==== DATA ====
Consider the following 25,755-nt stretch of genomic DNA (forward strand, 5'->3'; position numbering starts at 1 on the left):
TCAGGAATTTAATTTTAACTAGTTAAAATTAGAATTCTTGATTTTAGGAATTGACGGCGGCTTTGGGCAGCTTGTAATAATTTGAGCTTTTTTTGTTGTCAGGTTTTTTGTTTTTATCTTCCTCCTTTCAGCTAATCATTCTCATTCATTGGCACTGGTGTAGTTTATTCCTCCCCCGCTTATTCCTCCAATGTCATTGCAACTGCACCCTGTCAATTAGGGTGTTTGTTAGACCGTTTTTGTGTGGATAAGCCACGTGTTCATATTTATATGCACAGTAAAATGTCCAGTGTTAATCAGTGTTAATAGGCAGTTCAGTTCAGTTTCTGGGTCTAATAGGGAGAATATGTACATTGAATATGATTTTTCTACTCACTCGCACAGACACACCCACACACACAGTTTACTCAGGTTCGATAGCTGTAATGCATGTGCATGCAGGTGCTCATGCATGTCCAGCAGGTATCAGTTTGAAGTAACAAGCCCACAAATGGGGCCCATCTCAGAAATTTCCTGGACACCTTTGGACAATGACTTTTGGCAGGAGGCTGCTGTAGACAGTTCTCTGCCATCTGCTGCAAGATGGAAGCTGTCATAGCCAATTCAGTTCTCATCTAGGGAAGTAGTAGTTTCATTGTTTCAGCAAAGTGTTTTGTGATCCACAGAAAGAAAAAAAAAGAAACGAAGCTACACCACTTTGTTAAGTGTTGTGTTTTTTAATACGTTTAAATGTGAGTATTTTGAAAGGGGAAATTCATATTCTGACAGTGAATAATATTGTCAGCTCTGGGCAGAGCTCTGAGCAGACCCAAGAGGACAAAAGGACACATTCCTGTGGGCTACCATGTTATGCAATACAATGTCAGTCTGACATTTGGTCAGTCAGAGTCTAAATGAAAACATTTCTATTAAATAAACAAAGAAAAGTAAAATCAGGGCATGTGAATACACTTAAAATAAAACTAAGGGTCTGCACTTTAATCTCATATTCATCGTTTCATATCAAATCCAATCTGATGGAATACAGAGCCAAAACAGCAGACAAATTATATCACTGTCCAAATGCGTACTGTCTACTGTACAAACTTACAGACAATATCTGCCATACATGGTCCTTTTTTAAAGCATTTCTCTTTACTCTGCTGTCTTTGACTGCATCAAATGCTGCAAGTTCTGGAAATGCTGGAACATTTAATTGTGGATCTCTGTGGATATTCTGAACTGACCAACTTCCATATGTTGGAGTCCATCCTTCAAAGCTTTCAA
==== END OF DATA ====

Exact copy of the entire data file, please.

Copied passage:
Consider the following 25,755-nt stretch of genomic DNA (forward strand, 5'->3'; position numbering starts at 1 on the left):
TCAGGAATTTAATTTTAACTAGTTAAAATTAGAATTCTTGATTTTAGGAATTGACGGCGGCTTTGGGCAGCTTGTAATAATTTGAGCTTTTTTTGTTGTCAGGTTTTTTGTTTTTATCTTCCTCCTTTCAGCTAATCATTCTCATTCATTGGCACTGGTGTAGTTTATTCCTCCCCCGCTTATTCCTCCAATGTCATTGCAACTGCACCCTGTCAATTAGGGTGTTTGTTAGACCGTTTTTGTGTGGATAAGCCACGTGTTCATATTTATATGCACAGTAAAATGTCCAGTGTTAATCAGTGTTAATAGGCAGTTCAGTTCAGTTTCTGGGTCTAATAGGGAGAATATGTACATTGAATATGATTTTTCTACTCACTCGCACAGACACACCCACACACACAGTTTACTCAGGTTCGATAGCTGTAATGCATGTGCATGCAGGTGCTCATGCATGTCCAGCAGGTATCAGTTTGAAGTAACAAGCCCACAAATGGGGCCCATCTCAGAAATTTCCTGGACACCTTTGGACAATGACTTTTGGCAGGAGGCTGCTGTAGACAGTTCTCTGCCATCTGCTGCAAGATGGAAGCTGTCATAGCCAATTCAGTTCTCATCTAGGGAAGTAGTAGTTTCATTGTTTCAGCAAAGTGTTTTGTGATCCACAGAAAGAAAAAAAAAGAAACGAAGCTACACCACTTTGTTAAGTGTTGTGTTTTTTAATACGTTTAAATGTGAGTATTTTGAAAGGGGAAATTCATATTCTGACAGTGAATAATATTGTCAGCTCTGGGCAGAGCTCTGAGCAGACCCAAGAGGACAAAAGGACACATTCCTGTGGGCTACCATGTTATGCAATACAATGTCAGTCTGACATTTGGTCAGTCAGAGTCTAAATGAAAACATTTCTATTAAATAAACAAAGAAAAGTAAAATCAGGGCATGTGAATACACTTAAAATAAAACTAAGGGTCTGCACTTTAATCTCATATTCATCGTTTCATATCAAATCCAATCTGATGGAATACAGAGCCAAAACAGCAGACAAATTATATCACTGTCCAAATGCGTACTGTCTACTGTACAAACTTACAGACAATATCTGCCATACATGGTCCTTTTTTAAAGCATTTCTCTTTACTCTGCTGTCTTTGACTGCATCAAATGCTGCAAGTTCTGGAAATGCTGGAACATTTAATTGTGGATCTCTGTGGATATTCTGAACTGACCAACTTCCATATGTTGGAGTCCATCCTTCAAAGCTTTCAA